These workers quit their corporate jobs for creative gigs


Ever dreamed of giving up cubicle life—or even your WFH chained to a laptop—for a creative career, but always thought it was impossible?

Think again. These five former white-collar workers have all said goodbye to their corporate gigs and successfully reinvented themselves as creative powerhouses, in everything from lighting to landscape gardening.

Photography of love and lace; Courtesy of Dowel Furniture


RESIDENCE : NYC + South Orange, NJ
THEN: Tax manager in a financial services company
NOW: Co-Founder, Dowel Furniture

WHY SHE MADE THE JUMP: “I once came home at 3am, used my face wash as toothpaste, slept for three hours and crawled back to work. I had a few co-workers who had sleeping beds under their desks. It was a very intense environment that didn’t seem sustainable.

Hallare Lee credits her natural impulsiveness for deciding to quit her corporate job six years ago and start a custom furniture business with her brother Ray. They produce pieces from $600 upwards at the family-owned factory in Manila, often working with interior icons like Josh Greene on capsule collections.

“As a recovering perfectionist, I only recently realized that what really fuels this perfectionism is the constant fear of failure and that my best isn’t good enough,” she says. “In the creative field, you keep going and you don’t let rejection keep you from quitting. But I still do our own business taxes because I like it.

Benjamin Gillespie
Courtesy of Benjamin Gillespie


RESIDENCE : philadelphia cream
THEN: intellectual property lawyer
NOW: Lighting designer, sculptor and founder, OVUUD

WHY HE MADE THE JUMP: “I will never run out of billing hours. Even during my busiest months at the studio, nothing comes close to the constant pressure of having to meet your billable needs. »

Gillespie loved working with crazy inventors at his old job, but hated corporate work.

“I spent most of my free time working on lighting and furniture design, and even in law school, a third of my apartment served as storage for tools that I used in my limited free time to work on design projects,” he says. “I realized it didn’t have to be a hobby.”

He took a chance on making his daily life less monotonous, trading patents for planes and saws, developing his own line of lighting that starts at $2,200 – and never looked back.

“Working in a [law] the enterprise was extremely hectic; it was also quite predictable. Tons of work, but nothing out of the ordinary. It gave me a natural high.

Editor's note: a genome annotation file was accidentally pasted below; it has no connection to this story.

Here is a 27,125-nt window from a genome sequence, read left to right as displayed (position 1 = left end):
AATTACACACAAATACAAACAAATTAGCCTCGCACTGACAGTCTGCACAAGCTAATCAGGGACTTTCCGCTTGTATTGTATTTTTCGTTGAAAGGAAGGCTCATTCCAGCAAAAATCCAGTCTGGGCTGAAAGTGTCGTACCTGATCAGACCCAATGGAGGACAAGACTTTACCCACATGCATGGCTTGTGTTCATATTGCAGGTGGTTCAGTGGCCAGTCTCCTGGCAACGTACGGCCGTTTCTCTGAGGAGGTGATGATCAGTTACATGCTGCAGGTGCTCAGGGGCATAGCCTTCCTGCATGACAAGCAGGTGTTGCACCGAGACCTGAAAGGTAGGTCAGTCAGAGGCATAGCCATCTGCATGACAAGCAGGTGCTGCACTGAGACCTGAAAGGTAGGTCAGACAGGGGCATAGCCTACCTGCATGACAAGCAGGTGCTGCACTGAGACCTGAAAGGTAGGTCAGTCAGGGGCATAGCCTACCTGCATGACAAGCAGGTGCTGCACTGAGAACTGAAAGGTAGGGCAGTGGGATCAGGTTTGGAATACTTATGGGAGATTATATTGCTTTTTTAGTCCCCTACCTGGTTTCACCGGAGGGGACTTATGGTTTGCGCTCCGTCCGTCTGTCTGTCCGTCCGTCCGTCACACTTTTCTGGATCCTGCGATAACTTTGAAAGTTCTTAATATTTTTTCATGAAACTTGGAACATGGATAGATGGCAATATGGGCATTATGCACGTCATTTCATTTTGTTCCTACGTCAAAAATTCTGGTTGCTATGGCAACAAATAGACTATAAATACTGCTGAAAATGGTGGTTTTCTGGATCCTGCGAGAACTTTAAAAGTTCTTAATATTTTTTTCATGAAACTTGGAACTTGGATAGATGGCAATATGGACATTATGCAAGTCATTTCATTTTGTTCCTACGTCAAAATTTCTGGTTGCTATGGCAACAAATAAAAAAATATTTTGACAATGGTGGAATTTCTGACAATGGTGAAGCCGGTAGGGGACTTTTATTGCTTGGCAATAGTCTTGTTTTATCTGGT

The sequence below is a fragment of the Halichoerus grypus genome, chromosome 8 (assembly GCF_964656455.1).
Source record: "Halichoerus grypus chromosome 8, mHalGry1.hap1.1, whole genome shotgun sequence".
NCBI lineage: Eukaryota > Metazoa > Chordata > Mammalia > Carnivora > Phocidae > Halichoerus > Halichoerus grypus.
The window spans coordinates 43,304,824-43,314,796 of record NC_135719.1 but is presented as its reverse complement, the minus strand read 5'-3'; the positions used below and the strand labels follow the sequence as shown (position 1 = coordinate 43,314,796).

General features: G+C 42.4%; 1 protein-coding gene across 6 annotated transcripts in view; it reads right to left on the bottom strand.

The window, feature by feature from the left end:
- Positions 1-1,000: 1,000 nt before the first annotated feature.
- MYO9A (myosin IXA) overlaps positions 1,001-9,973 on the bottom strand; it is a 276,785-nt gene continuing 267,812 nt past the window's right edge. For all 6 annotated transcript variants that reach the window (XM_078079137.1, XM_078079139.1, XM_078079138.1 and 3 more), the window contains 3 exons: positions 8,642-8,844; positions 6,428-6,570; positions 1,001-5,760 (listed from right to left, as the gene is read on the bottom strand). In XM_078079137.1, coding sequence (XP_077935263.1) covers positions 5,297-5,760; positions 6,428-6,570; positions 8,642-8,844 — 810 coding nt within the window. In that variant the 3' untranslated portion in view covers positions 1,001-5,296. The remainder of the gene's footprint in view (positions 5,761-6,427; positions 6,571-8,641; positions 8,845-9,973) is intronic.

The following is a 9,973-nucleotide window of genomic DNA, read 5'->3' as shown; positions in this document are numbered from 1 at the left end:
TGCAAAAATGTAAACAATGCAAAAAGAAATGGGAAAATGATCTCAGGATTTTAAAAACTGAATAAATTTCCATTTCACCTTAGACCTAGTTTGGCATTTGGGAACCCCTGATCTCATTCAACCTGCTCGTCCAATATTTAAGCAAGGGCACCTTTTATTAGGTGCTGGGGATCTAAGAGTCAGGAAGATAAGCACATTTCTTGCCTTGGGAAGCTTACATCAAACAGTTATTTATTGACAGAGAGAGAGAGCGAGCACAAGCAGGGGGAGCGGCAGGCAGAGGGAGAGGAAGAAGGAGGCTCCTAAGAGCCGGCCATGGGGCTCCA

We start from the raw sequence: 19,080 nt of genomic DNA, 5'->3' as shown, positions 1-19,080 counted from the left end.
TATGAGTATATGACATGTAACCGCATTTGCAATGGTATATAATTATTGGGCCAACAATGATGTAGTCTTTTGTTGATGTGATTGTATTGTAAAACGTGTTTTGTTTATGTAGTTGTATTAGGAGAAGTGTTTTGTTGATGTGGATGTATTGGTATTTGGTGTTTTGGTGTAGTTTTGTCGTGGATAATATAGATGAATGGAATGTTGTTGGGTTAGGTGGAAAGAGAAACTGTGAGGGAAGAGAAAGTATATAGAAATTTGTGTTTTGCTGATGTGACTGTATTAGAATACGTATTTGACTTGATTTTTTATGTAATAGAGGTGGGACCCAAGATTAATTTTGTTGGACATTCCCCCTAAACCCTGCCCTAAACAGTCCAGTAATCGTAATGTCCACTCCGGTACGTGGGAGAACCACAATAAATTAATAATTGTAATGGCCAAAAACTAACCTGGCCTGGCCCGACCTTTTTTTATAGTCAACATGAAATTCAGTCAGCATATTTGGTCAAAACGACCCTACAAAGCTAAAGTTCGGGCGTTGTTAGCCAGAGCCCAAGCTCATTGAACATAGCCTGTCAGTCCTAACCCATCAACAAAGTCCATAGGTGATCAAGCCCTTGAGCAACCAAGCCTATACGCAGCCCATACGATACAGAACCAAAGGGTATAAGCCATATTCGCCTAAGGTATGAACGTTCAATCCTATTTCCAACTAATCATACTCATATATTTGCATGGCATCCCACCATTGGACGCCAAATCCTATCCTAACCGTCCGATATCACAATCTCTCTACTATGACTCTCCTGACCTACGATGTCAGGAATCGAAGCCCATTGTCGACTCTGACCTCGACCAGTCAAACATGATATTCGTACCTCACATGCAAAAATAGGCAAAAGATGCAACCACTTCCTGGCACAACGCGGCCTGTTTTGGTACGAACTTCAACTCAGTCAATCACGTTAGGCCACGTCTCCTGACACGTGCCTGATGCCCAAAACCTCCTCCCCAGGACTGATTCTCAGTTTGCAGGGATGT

Patricia Benne
Stephen Busken


RESIDENCE : Los Angeles
THEN: Management Consultant, Ernst & Young
NOW: Landscape Architect, Benner Landscape Design

WHY SHE MADE THE JUMP: “When I bought my first house in Los Angeles, my mother gave me a landscaping plan for the house. As soon as I started implementing it, I caught the bug.

Although her mother was a landscaper, Benner went to business school almost by default and only tended her own garden outside of working hours. After becoming pregnant with her first child, she took the plunge to pursue her passion. She worked for a renowned landscape architect before setting up her own boutique in 1999.

“I have a natural sensitivity to the changing seasons,” Benner says. “And I knew straight away that I made the right decision because it felt so natural to do what I was doing.”

Today, she is an in-demand outdoor expert throughout California, where she is based, and across the country.

Courtney McLeod
John Neitzel


RESIDENCE : new York
THEN: Head of Portfolio Management, Real Estate Investment Funds
NOW: Owner and Interior Designer, Right Meets Left Interior Design

WHY SHE MADE THE JUMP: “I didn’t feel fulfilled in my ‘dream’ job, then my father fell ill. He got better, but it was really a moment of pause where I realized that life is too short and that I was not happy.

McLeod called his company Right Meets Left in a nod to his unusual journey of combining creativity and business acumen. She scored her first client after downsizing her own apartment to cut overhead after leaving that office job.

“I stepped out of character and quit without a plan,” she says.

This new house was intended as a business card, but first she had to sell furniture from her old, larger house that no longer suited her; a woman who came to buy chairs turned into her first paid gig and launched her new career.

“Working in finance, your self-esteem can get really wrapped up in a fancy title and a big paycheck,” she admits. “The first year, most of my projects were very small budgets. I had to swallow my pride and recognize these jobs for the learning opportunities they were.

Nick Geimer
Ngala Trading; Courtesy of Nick Geimer


RESIDENCE : new York
THEN: Purchasing Director, Standard Bank, Johannesburg, South Africa
NOW: Co-founder of African homeware company Ngala Trading Co.

WHY HE MADE THE JUMP: “I loved the breadth of problem-solving required to succeed in a global bank, but hated the amount of politics and backstabbing that was prevalent – perhaps necessary – at higher levels.”

Geimer banked degrees from Princeton and the London School of Economics en route to the C suite. But he loved helping husband Lawson with home renovations, and it made him feel like he had a life that he would enjoy beyond international finance.

So he combined his African connections with his design savvy to found Ngala, which is based in Hudson Yards and known for its chic yet ethical pieces, including iconic leather chandeliers. It was quite an adjustment to go from being an on-call PA and a team of 350 people to sitting across from Lawson thinking about what to do.

“I would say, ‘Somebody should contact this editor and set up an introductory meeting,’ and my husband would say, ‘That someone is you.'”


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